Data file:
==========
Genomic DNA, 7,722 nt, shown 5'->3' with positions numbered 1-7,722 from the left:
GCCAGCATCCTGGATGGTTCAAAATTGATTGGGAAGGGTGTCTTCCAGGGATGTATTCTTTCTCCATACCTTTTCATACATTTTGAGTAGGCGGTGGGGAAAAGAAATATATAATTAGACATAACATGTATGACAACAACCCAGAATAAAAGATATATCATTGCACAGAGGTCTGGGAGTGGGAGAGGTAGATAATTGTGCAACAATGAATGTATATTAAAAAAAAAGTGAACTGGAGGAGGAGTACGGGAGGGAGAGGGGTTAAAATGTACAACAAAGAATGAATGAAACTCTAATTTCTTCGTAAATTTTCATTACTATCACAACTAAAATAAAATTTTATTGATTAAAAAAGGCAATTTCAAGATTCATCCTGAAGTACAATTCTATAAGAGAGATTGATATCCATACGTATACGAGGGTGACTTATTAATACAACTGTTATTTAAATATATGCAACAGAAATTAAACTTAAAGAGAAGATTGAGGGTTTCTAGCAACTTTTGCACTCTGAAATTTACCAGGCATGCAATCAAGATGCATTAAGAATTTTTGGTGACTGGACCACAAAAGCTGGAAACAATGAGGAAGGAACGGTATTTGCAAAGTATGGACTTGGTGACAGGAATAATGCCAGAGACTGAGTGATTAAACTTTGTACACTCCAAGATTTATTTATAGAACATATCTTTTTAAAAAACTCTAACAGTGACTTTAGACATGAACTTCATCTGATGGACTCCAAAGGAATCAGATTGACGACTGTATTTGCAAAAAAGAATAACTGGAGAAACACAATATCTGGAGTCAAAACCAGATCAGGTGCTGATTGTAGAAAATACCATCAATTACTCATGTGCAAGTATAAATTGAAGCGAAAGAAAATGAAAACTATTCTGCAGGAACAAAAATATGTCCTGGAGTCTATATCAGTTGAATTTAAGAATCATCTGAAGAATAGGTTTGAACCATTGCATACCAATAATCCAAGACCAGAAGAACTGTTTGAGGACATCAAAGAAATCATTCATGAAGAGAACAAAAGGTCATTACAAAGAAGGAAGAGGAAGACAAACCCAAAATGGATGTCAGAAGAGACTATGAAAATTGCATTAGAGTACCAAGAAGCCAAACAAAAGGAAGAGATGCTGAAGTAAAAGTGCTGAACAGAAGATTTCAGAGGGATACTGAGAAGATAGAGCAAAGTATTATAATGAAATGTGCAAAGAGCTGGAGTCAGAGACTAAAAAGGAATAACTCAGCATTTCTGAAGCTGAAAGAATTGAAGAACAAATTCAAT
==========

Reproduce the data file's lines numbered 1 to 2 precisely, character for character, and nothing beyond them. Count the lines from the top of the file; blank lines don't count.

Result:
Genomic DNA, 7,722 nt, shown 5'->3' with positions numbered 1-7,722 from the left:
GCCAGCATCCTGGATGGTTCAAAATTGATTGGGAAGGGTGTCTTCCAGGGATGTATTCTTTCTCCATACCTTTTCATACATTTTGAGTAGGCGGTGGGGAAAAGAAATATATAATTAGACATAACATGTATGACAACAACCCAGAATAAAAGATATATCATTGCACAGAGGTCTGGGAGTGGGAGAGGTAGATAATTGTGCAACAATGAATGTATATTAAAAAAAAAGTGAACTGGAGGAGGAGTACGGGAGGGAGAGGGGTTAAAATGTACAACAAAGAATGAATGAAACTCTAATTTCTTCGTAAATTTTCATTACTATCACAACTAAAATAAAATTTTATTGATTAAAAAAGGCAATTTCAAGATTCATCCTGAAGTACAATTCTATAAGAGAGATTGATATCCATACGTATACGAGGGTGACTTATTAATACAACTGTTATTTAAATATATGCAACAGAAATTAAACTTAAAGAGAAGATTGAGGGTTTCTAGCAACTTTTGCACTCTGAAATTTACCAGGCATGCAATCAAGATGCATTAAGAATTTTTGGTGACTGGACCACAAAAGCTGGAAACAATGAGGAAGGAACGGTATTTGCAAAGTATGGACTTGGTGACAGGAATAATGCCAGAGACTGAGTGATTAAACTTTGTACACTCCAAGATTTATTTATAGAACATATCTTTTTAAAAAACTCTAACAGTGACTTTAGACATGAACTTCATCTGATGGACTCCAAAGGAATCAGATTGACGACTGTATTTGCAAAAAAGAATAACTGGAGAAACACAATATCTGGAGTCAAAACCAGATCAGGTGCTGATTGTAGAAAATACCATCAATTACTCATGTGCAAGTATAAATTGAAGCGAAAGAAAATGAAAACTATTCTGCAGGAACAAAAATATGTCCTGGAGTCTATATCAGTTGAATTTAAGAATCATCTGAAGAATAGGTTTGAACCATTGCATACCAATAATCCAAGACCAGAAGAACTGTTTGAGGACATCAAAGAAATCATTCATGAAGAGAACAAAAGGTCATTACAAAGAAGGAAGAGGAAGACAAACCCAAAATGGATGTCAGAAGAGACTATGAAAATTGCATTAGAGTACCAAGAAGCCAAACAAAAGGAAGAGATGCTGAAGTAAAAGTGCTGAACAGAAGATTTCAGAGGGATACTGAGAAGATAGAGCAAAGTATTATAATGAAATGTGCAAAGAGCTGGAGTCAGAGACTAAAAAGGAATAACTCAGCATTTCTGAAGCTGAAAGAATTGAAGAACAAATTCAAT